One of the ways in which the trustees at CVCC have been able to positively change their community is through their abilities to shift their focus from the importance of a building. “The future of education isn’t necessarily brick and mortar,” said Watts. Instead, the trustees have tried to service customers where they are. Sometimes online is the best way to serve their community. The fact that Watts and his fellow trustees have been able to understand that is what he is most proud of about CVCC.

Advancements that Watts would like to see at CVCC would be to achieve a multi-campus designation into Alexander County. Currently, CVCC is located in Hickory, NC—approximately 20 miles from Alexander County. Expansion into Alexander County could further the education of those who could benefit from all that CVCC has to offer.

When asked about the best advice he had ever received, Watts said, “Don’t speak unless you have something to say.” Guidance that he would give to a new trustee is very similar. To a new trustee, Watts said he would recommend, “Go in it with your heart, and listen before you speak.”

When Watts isn’t volunteering, he spends much of his time as a pharmacist for Walmart. He began his career with Crown Drugs, but has served the people of his area as their local Walmart pharmacist since 1993.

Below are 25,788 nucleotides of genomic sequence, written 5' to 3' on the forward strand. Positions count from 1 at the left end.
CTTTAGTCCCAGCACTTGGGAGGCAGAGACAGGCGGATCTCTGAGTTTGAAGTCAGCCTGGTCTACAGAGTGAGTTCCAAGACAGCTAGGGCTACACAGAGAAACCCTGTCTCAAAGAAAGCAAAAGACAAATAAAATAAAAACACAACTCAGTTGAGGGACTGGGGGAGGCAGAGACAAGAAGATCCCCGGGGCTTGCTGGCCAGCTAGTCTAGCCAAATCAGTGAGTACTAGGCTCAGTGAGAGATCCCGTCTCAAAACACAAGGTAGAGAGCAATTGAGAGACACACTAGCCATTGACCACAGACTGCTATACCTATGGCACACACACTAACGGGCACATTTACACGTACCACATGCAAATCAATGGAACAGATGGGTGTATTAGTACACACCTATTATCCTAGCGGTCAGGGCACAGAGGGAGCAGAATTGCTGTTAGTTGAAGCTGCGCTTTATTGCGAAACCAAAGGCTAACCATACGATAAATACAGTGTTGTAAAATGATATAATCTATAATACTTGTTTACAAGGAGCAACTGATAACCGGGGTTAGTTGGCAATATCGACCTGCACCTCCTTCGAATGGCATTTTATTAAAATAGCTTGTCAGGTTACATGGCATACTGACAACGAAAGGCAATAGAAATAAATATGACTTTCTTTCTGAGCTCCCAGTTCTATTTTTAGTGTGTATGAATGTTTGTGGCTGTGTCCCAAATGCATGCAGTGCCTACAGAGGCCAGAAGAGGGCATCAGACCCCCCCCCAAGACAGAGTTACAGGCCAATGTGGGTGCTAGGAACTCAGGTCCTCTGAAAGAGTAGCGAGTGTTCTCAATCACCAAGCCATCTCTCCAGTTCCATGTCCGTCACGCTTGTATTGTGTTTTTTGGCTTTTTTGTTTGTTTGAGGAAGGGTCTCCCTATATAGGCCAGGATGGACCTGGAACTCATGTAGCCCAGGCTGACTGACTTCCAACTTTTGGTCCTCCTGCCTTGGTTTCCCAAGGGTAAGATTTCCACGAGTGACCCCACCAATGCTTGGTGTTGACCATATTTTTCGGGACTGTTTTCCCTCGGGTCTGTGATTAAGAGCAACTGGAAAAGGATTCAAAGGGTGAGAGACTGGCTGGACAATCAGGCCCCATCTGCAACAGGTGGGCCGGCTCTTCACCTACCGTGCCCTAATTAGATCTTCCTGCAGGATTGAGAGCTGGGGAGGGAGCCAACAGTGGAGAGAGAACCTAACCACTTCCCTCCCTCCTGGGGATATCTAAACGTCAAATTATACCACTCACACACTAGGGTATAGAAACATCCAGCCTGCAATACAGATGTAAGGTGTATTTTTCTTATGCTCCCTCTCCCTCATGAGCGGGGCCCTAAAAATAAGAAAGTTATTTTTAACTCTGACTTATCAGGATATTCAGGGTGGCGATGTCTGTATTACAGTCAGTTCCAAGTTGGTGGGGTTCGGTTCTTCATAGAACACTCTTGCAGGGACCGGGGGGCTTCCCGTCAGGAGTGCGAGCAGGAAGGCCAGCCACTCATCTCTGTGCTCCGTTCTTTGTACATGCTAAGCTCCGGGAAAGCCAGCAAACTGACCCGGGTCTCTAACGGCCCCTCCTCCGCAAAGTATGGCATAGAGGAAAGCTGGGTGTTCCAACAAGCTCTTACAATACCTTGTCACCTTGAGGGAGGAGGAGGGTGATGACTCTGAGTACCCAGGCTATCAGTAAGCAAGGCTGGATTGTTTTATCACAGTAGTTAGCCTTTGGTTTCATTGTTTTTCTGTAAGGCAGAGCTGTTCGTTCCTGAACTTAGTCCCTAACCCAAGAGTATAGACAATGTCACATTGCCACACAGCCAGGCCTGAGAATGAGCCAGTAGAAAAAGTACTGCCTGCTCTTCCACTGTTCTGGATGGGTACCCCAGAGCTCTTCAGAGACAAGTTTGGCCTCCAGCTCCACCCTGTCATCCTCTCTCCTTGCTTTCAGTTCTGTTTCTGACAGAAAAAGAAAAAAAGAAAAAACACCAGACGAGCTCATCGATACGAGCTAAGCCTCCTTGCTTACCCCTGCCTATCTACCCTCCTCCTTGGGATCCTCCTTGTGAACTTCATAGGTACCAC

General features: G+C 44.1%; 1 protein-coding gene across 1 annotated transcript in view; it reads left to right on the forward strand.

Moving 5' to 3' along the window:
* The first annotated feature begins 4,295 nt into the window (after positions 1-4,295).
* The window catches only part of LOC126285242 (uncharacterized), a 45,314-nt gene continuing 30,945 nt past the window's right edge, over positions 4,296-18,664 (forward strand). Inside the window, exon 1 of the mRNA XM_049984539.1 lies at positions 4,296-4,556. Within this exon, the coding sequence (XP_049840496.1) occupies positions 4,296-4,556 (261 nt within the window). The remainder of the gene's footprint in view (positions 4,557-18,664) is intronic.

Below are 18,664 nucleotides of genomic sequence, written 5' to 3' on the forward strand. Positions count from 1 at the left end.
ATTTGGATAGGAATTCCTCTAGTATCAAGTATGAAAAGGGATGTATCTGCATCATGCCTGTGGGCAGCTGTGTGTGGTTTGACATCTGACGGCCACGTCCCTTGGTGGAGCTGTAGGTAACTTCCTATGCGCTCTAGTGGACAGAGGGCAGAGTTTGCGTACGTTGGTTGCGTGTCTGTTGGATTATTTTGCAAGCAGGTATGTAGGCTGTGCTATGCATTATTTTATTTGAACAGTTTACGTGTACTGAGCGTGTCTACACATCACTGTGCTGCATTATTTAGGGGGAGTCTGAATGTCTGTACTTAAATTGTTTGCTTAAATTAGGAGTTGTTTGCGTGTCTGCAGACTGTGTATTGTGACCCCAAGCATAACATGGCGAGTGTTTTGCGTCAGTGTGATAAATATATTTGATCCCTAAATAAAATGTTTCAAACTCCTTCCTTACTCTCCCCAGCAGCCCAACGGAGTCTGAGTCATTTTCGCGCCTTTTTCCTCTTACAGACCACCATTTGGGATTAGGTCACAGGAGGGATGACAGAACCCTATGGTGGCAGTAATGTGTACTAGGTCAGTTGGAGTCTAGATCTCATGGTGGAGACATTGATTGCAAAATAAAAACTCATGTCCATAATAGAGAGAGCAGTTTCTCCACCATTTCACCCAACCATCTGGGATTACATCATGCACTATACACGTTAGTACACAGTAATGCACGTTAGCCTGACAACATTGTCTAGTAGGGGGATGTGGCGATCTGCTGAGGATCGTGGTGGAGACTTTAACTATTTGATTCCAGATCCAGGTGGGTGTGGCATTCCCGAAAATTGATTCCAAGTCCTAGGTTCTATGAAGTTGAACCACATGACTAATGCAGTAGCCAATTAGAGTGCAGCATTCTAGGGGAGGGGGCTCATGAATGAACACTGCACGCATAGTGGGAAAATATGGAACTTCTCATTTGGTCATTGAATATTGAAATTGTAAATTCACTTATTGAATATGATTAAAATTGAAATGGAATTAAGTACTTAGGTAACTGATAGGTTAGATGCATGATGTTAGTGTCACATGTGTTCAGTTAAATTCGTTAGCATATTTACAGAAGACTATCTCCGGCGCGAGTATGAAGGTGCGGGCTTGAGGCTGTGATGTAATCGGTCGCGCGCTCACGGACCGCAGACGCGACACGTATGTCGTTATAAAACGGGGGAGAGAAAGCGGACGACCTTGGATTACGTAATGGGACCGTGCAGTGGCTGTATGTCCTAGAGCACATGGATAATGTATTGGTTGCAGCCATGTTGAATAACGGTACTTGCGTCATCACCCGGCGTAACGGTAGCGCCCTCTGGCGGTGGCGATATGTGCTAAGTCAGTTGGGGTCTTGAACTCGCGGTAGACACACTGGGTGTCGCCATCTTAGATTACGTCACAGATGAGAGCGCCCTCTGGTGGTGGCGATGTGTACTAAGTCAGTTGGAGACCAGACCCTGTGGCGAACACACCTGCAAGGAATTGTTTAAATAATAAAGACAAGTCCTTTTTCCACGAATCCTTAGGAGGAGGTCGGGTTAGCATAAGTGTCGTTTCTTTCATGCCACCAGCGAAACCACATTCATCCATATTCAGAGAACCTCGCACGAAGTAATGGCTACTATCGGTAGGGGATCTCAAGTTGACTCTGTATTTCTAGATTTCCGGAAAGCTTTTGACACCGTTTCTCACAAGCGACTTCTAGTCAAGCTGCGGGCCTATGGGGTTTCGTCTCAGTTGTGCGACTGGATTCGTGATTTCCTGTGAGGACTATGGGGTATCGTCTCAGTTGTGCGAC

Many would likely be surprised to hear that Watts’ first job was as a local radio announcer, which he did for about 10 years. He also announced high school baseball games and became a color analyst for football games, a title he passed down to his son, who continues to serve as a color analyst for the high school.

Sports has always played an important role in Watts’ life. Besides his former announcing of baseball and football games, he finds these days that attending a UNC Tarheel basketball game is one of his favorite ways to relax. If he can’t be at a game in person, he enjoys watching them on television, as well as watching a Yankees baseball game or a Packers football game.

In spite of his love of sports, Watts said his best vacation ever didn’t involve sports. Instead, it was in 1996 when his wife, Susan, and his two young children went to Washington, D.C. The vacation must have made a great impression on his daughter (Nita) as well, as she currently lives there and is a speech pathologist for Prince William Schools just outside of Washington. His son, Jonathan, followed in his dad’s footsteps in that he stayed in his home county where he serves as magistrate.

A few places he hasn’t visited but are on his bucket list are Italy, the Holy Land and the Great Pyramids of Egypt. However, it is clear that Mr. Watts’ love of home is what truly “fills his bucket.” His love of Alexander County and the people who live there is evident in all that he’s accomplished to help better the county and surrounding areas. When asked what he was most proud of, Watts said it was being able to make positive changes for the people of Alexander County during his tenure on the Board of Education, as a county commissioner and as a CVCC trustee.

The North Carolina Association of Community Colleges appreciates all that Mr. Watts has done for CVCC as well as the state’s community colleges as a whole. Watts will serve as the chair of the NCACCT Executive Board through June 2020.